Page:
Tennis, with the exception of boxing, is the most naked of all sports, literally and figuratively. There's no equipment or other player to hide behind if one wants to conceal their emotions. Joy and sorrow are openly expressed, whether one likes it or not. Unless a poker face is part of one's repertoire, those watching a match can usually tell what is happening by watching a player's body language and countenance.
And when one is a fan of a player, seeing he or she struggle with emotions and not able to play one's best, a nearly parental instinct takes over. It's like watching your child cry - sometimes there's just nothing you can do to help and it hurts too much to watch.
This was all too true in Melbourne on Thursday when 20th ranked Ana Ivanovic, the strikingly attractive and talented Serbian, lost a difficult but all too familiar second round match 6-7, 7-5, 6-4 to Gisele Dulko, a player to whom she is clearly superior.
And the entire range of the emotional spectrum was etched - make that carved - into Ivanovic's face during the match. After winning a tight first set, Ivanovic was deeply betrayed by the stroke which is usually the culprit in her breakdowns, her serve. Broken nine times and unable to find a consistency with her toss, Ivanovic's attempt to return to her peak form (she won the French Open at the age of 20 in 2008) was derailed all too early for a Grand Slam event.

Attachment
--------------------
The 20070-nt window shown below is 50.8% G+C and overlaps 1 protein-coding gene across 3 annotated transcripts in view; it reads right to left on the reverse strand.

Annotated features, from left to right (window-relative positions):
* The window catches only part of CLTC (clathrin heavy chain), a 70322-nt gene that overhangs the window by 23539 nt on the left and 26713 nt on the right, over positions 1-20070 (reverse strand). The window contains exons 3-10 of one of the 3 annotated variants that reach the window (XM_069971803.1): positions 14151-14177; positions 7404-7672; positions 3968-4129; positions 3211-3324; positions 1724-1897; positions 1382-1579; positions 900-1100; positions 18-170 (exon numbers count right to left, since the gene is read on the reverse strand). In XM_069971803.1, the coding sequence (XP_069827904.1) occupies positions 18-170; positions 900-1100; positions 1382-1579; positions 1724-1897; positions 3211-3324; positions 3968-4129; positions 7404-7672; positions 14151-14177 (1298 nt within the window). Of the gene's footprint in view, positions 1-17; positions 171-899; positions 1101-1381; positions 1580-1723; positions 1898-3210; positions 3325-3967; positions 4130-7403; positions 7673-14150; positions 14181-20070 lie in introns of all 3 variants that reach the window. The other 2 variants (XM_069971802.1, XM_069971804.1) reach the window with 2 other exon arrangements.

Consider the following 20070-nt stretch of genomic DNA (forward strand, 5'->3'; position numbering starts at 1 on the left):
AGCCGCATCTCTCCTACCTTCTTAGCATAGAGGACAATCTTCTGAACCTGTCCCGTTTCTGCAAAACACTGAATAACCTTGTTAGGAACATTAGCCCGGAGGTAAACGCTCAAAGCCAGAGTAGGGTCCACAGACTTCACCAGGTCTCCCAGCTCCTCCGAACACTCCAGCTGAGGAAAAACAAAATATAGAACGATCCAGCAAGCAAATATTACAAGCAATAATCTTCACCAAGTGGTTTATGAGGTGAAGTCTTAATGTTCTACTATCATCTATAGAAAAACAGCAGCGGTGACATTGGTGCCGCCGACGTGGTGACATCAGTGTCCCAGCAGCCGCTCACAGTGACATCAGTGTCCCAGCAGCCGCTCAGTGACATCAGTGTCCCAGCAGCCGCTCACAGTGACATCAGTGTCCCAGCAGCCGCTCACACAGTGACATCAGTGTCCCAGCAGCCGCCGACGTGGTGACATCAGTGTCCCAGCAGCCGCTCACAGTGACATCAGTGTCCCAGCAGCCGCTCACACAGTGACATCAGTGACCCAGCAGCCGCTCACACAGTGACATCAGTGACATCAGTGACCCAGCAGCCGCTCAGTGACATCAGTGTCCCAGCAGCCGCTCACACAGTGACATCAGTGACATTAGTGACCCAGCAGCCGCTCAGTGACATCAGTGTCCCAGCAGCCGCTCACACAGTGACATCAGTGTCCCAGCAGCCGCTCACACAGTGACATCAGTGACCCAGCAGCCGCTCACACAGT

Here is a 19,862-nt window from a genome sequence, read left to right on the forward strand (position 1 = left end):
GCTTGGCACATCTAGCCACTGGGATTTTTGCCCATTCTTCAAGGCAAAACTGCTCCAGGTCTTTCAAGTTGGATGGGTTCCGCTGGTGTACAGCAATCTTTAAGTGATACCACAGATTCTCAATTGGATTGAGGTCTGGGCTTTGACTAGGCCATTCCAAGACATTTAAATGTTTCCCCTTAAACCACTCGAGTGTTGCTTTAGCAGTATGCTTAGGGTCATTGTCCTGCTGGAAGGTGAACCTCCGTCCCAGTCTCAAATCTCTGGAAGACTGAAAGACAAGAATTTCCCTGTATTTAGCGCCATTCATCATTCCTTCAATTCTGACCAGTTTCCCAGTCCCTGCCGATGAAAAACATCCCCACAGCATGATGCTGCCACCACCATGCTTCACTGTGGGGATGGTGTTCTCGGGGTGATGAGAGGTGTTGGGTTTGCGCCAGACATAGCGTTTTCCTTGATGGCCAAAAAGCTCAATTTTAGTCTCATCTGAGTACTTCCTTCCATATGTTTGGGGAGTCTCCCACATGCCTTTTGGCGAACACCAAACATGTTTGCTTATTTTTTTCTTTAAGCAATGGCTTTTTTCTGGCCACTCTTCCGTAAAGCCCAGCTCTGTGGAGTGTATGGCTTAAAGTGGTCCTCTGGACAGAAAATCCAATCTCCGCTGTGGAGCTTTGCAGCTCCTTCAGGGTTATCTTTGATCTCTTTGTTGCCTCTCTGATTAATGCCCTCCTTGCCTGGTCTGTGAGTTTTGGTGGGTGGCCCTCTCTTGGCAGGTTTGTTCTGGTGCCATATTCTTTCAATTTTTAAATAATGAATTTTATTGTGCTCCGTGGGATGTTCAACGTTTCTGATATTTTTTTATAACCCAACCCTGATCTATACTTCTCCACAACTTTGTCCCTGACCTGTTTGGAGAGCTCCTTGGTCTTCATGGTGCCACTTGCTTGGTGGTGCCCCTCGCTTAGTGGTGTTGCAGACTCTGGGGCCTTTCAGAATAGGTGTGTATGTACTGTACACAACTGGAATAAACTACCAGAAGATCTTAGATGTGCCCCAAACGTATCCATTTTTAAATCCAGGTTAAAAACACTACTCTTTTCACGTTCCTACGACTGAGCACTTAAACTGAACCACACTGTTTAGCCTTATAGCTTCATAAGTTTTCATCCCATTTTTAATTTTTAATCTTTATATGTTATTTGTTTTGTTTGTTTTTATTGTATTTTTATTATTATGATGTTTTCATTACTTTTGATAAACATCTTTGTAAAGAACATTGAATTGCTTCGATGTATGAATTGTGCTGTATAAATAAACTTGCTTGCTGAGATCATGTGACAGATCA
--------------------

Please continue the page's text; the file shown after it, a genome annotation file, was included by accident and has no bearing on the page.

Witnessing a top player grind so mightily while grappling with a meltdown with that most important of shots was a sight that any recreational player could easily relate to. Which is why it's hard not to feel for Ivanovic as she seeks to reclaim her once potent game.
Maybe she's too thoughtful and well rounded for her own good; in addition to being one of the best players in the world Ivanovic is also pursuing a college degree and is an active UNICEF ambassador, receiving accolades from the US State Department on the way. Or perhaps her romance with Australian golf pro Adam Scott has affected her game (both of their rankings plummeted after going together)?
Whatever the case, women's tennis is better when Ivanovic is in the mix at major tournaments. She should be one of the four or five players always talked about in a Slam. And being so young - 22 - at least time is on her side.